Missiles struck an air base in central Syria early today, its state-run news agency reported. Although the agency said it was likely "an American aggression," U.S. officials said the U.S. had not launched airstrikes on Syria.
SANA reported that the missile attack on the T4 military air base in Homs province resulted in a number of casualties.
The missile attack followed a suspected poison gas attack Saturday on the last remaining foothold for the Syrian opposition in the eastern suburbs of Damascus. At least 40 people were killed, including families found in their homes and shelters, opposition activists and local rescuers said.
"Many dead, including women and children, in mindless CHEMICAL attack in Syria," President Donald Trump tweeted earlier Sunday. "Area of atrocity is in lockdown and encircled by Syrian Army, making it completely inaccessible to outside world. President Putin, Russia and Iran are responsible for backing Animal Assad. Big price to pay. Open area immediately for medical help and verification. Another humanitarian disaster for no reason whatsoever. SICK!"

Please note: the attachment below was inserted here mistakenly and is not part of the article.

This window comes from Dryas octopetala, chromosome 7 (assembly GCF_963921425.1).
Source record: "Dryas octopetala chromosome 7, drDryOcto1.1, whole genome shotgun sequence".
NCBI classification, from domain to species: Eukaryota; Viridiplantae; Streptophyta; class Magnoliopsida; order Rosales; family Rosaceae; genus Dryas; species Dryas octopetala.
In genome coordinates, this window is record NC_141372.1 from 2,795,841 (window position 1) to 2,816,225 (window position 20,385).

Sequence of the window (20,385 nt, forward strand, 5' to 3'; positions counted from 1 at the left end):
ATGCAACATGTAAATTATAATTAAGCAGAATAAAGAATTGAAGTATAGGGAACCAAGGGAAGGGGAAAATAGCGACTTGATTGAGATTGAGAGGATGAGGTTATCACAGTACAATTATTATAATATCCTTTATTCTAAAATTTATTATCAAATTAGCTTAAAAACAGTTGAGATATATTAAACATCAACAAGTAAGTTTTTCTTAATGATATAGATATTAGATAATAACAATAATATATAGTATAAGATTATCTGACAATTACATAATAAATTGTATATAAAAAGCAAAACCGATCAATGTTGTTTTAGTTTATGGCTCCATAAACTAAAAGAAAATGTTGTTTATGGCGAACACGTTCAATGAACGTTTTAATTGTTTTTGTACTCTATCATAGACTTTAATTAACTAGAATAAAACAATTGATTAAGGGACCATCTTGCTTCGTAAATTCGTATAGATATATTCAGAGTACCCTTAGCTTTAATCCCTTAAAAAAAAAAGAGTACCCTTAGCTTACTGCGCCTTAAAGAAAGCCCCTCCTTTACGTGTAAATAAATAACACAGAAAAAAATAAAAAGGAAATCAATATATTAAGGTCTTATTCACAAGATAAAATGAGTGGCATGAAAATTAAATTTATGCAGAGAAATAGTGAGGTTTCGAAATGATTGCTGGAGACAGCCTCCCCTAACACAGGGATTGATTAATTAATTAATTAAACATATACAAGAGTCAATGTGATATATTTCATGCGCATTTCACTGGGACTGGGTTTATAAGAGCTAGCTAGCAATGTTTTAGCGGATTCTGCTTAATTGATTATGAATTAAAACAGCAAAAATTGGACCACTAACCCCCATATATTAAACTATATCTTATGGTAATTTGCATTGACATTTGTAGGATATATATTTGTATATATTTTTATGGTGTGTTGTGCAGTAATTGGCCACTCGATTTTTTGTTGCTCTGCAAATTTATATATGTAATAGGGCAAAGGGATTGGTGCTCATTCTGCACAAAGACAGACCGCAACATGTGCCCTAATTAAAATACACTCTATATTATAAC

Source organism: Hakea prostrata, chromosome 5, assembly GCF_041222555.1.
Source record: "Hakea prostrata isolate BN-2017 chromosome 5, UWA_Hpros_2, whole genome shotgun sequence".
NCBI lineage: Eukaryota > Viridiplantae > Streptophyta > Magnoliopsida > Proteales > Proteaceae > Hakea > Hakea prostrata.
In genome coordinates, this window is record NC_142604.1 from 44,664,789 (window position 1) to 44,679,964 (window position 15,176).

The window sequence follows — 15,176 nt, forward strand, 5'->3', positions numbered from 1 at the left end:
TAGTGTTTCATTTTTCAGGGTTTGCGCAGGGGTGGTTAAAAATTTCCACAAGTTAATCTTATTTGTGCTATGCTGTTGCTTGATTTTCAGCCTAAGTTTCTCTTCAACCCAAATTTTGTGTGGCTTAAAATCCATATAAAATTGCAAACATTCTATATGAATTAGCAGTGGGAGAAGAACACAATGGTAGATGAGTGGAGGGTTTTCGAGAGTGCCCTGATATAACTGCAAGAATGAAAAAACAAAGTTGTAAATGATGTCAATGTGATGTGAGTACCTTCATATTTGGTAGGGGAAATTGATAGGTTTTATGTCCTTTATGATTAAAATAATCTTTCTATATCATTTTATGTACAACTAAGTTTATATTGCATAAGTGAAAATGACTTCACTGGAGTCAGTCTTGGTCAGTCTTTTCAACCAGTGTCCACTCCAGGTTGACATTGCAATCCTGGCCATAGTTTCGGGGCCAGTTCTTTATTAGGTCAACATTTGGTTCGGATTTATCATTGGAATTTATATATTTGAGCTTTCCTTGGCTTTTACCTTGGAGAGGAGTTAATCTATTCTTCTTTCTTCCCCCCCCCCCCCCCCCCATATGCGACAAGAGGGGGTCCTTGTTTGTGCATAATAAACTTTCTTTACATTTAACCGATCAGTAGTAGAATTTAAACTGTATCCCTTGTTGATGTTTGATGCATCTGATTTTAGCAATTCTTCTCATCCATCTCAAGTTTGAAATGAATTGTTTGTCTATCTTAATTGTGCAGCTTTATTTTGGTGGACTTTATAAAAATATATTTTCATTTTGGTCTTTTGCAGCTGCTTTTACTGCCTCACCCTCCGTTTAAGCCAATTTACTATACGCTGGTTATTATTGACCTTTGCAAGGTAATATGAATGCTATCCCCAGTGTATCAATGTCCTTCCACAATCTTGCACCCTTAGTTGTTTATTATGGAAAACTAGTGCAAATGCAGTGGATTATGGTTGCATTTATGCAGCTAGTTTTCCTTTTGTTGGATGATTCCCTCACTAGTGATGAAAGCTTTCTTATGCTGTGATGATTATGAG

Despite Trump's tweeted threat of repercussions for the suspected chemical attack, Pentagon spokesman Christopher Sherwood said in a statement, "At this time, the Department of Defense is not conducting air strikes in Syria."
The U.S. launched several dozen Tomahawk cruise missiles at a Syrian air base last year after a chemical attack in the northern Syrian town of Khan Sheikhoun killed dozens of people. Israel also has struck inside Syria in recent years.
The suspected poison gas attack Saturday on the besieged town of Douma came almost exactly a year after the U.S. missile attack prompted by the Khan Sheikhoun deaths.
In response to the reports from Douma, Trump on Sunday blamed Syrian government forces for what he called a "mindless CHEMICAL attack." In a series of tweets, Trump held Russia and Iran, Syrian President Bashar Assad's chief sponsors, responsible.